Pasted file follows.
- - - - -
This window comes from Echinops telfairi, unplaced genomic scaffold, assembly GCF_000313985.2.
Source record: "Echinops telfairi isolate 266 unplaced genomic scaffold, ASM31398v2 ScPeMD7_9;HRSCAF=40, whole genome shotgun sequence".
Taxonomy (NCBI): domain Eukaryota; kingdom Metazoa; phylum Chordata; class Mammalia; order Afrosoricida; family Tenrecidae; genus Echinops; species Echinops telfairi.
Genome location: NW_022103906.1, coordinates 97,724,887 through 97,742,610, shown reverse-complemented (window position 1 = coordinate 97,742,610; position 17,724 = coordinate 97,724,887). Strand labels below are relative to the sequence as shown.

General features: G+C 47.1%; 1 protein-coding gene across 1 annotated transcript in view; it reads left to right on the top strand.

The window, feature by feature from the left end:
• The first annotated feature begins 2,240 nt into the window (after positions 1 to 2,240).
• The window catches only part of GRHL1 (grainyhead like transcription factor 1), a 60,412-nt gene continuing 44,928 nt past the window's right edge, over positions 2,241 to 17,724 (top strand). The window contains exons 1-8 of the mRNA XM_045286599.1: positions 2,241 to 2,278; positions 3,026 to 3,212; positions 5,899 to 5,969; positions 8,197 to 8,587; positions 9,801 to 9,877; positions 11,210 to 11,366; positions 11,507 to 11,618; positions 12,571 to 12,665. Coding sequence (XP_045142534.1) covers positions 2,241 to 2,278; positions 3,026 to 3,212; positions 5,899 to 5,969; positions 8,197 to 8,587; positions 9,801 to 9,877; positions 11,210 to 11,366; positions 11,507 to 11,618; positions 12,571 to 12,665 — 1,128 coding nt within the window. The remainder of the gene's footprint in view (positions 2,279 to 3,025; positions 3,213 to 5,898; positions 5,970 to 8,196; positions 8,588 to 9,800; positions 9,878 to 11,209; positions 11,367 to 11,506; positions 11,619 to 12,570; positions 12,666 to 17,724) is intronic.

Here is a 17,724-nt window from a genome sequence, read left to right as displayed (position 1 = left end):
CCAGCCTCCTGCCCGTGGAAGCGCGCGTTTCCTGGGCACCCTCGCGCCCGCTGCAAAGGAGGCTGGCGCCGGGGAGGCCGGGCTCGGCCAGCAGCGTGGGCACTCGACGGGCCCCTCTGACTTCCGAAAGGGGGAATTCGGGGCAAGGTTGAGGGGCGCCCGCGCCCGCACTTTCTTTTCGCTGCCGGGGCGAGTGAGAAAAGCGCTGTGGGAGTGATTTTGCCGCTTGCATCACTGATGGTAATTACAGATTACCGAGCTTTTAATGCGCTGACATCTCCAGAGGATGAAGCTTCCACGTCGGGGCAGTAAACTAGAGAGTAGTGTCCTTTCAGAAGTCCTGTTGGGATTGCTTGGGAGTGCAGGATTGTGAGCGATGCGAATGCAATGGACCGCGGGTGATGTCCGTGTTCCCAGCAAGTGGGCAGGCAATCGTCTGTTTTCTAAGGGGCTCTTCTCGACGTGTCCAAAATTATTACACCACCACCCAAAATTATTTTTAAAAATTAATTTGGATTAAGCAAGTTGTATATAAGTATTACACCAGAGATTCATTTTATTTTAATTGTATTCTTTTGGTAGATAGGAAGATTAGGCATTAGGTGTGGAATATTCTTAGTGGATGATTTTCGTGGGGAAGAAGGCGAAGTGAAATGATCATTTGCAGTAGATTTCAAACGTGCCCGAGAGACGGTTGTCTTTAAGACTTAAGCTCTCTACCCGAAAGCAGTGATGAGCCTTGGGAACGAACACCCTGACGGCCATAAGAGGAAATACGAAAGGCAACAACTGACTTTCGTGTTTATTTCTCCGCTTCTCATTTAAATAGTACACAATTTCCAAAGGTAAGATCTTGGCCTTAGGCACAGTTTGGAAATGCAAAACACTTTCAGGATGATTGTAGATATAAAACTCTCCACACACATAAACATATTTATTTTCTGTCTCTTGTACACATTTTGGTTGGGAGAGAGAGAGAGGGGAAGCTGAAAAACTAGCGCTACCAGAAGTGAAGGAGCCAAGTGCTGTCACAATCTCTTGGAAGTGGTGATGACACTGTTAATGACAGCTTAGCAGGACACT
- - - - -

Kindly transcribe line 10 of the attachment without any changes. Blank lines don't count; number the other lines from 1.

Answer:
CCAGCCTCCTGCCCGTGGAAGCGCGCGTTTCCTGGGCACCCTCGCGCCCGCTGCAAAGGAGGCTGGCGCCGGGGAGGCCGGGCTCGGCCAGCAGCGTGGGCACTCGACGGGCCCCTCTGACTTCCGAAAGGGGGAATTCGGGGCAAGGTTGAGGGGCGCCCGCGCCCGCACTTTCTTTTCGCTGCCGGGGCGAGTGAGAAAAGCGCTGTGGGAGTGATTTTGCCGCTTGCATCACTGATGGTAATTACAGATTACCGAGCTTTTAATGCGCTGACATCTCCAGAGGATGAAGCTTCCACGTCGGGGCAGTAAACTAGAGAGTAGTGTCCTTTCAGAAGTCCTGTTGGGATTGCTTGGGAGTGCAGGATTGTGAGCGATGCGAATGCAATGGACCGCGGGTGATGTCCGTGTTCCCAGCAAGTGGGCAGGCAATCGTCTGTTTTCTAAGGGGCTCTTCTCGACGTGTCCAAAATTATTACACCACCACCCAAAATTATTTTTAAAAATTAATTTGGATTAAGCAAGTTGTATATAAGTATTACACCAGAGATTCATTTTATTTTAATTGTATTCTTTTGGTAGATAGGAAGATTAGGCATTAGGTGTGGAATATTCTTAGTGGATGATTTTCGTGGGGAAGAAGGCGAAGTGAAATGATCATTTGCAGTAGATTTCAAACGTGCCCGAGAGACGGTTGTCTTTAAGACTTAAGCTCTCTACCCGAAAGCAGTGATGAGCCTTGGGAACGAACACCCTGACGGCCATAAGAGGAAATACGAAAGGCAACAACTGACTTTCGTGTTTATTTCTCCGCTTCTCATTTAAATAGTACACAATTTCCAAAGGTAAGATCTTGGCCTTAGGCACAGTTTGGAAATGCAAAACACTTTCAGGATGATTGTAGATATAAAACTCTCCACACACATAAACATATTTATTTTCTGTCTCTTGTACACATTTTGGTTGGGAGAGAGAGAGAGGGGAAGCTGAAAAACTAGCGCTACCAGAAGTGAAGGAGCCAAGTGCTGTCACAATCTCTTGGAAGTGGTGATGACACTGTTAATGACAGCTTAGCAGGACACT